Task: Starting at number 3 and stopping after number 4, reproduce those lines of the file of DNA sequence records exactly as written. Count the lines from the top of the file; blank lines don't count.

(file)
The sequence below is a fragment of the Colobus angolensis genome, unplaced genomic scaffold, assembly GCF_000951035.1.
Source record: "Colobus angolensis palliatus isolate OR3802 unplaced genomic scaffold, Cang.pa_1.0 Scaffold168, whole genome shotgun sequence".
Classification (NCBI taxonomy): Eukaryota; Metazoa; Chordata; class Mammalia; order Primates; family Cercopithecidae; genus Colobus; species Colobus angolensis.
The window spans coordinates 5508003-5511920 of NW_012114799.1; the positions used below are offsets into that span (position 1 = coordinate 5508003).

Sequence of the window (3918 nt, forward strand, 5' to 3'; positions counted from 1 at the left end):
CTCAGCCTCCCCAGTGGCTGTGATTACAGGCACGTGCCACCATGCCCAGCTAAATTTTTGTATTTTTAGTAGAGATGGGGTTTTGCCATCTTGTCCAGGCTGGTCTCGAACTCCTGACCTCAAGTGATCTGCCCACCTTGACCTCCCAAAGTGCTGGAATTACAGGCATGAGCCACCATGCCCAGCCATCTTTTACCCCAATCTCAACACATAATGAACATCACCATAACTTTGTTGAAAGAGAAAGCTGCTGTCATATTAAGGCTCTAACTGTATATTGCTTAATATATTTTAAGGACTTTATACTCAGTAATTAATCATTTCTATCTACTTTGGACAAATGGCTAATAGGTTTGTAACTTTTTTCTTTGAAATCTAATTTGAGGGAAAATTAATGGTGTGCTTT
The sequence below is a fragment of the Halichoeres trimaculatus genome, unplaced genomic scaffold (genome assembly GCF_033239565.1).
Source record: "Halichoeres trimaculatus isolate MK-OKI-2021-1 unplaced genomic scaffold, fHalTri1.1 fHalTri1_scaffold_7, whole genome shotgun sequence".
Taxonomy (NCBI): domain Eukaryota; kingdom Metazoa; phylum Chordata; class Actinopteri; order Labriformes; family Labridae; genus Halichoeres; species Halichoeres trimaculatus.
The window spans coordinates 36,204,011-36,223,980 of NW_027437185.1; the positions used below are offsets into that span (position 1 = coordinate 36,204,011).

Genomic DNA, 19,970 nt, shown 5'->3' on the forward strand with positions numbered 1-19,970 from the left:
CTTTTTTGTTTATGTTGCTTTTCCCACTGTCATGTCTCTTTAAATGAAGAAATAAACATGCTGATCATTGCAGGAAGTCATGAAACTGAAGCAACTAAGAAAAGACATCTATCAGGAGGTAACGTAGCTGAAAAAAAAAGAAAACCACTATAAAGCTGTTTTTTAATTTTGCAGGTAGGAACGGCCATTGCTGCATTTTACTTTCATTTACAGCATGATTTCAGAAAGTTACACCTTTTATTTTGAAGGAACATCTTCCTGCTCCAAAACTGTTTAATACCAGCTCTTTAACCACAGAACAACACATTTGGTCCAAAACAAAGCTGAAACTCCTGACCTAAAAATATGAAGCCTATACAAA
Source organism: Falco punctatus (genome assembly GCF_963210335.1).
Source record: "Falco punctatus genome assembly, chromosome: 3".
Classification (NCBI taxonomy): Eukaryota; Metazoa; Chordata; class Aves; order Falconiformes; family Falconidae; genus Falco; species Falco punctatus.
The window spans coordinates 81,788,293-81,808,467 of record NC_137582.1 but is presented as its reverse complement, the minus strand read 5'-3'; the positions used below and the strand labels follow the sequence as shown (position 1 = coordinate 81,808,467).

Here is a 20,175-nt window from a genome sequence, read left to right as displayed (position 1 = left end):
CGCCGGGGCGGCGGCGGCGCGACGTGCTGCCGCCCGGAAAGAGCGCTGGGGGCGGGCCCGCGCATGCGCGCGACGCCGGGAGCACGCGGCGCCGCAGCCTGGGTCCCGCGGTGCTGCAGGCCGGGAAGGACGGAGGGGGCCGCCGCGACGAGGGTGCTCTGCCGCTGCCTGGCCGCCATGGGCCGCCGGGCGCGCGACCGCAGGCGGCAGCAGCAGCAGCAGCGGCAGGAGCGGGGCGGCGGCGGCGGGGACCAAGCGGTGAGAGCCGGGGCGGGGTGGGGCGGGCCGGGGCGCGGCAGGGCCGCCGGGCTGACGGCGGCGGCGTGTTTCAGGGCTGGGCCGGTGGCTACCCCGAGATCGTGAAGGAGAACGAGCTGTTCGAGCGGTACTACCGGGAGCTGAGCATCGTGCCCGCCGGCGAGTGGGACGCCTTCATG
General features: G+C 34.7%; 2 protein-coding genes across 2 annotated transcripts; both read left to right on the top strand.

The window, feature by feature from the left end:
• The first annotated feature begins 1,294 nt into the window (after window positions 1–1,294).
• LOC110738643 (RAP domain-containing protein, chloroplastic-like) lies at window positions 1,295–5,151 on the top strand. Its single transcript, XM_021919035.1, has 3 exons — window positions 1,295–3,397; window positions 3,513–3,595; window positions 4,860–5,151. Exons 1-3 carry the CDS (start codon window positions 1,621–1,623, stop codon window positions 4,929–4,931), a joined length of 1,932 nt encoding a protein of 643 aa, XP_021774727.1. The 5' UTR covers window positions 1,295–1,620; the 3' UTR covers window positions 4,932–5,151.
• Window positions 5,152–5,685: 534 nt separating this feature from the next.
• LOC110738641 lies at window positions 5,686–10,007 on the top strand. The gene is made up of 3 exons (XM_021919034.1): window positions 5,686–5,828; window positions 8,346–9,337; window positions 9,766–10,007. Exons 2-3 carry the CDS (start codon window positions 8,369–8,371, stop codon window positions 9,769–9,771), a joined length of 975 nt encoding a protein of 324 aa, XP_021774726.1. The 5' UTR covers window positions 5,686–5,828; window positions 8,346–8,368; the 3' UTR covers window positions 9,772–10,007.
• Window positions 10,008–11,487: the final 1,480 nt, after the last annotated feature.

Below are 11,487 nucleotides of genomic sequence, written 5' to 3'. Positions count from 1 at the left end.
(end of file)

Classification (NCBI taxonomy): Eukaryota; Metazoa; Chordata; class Mammalia; order Primates; family Cercopithecidae; genus Colobus; species Colobus angolensis.
The window spans coordinates 5508003-5511920 of NW_012114799.1; the positions used below are offsets into that span (position 1 = coordinate 5508003).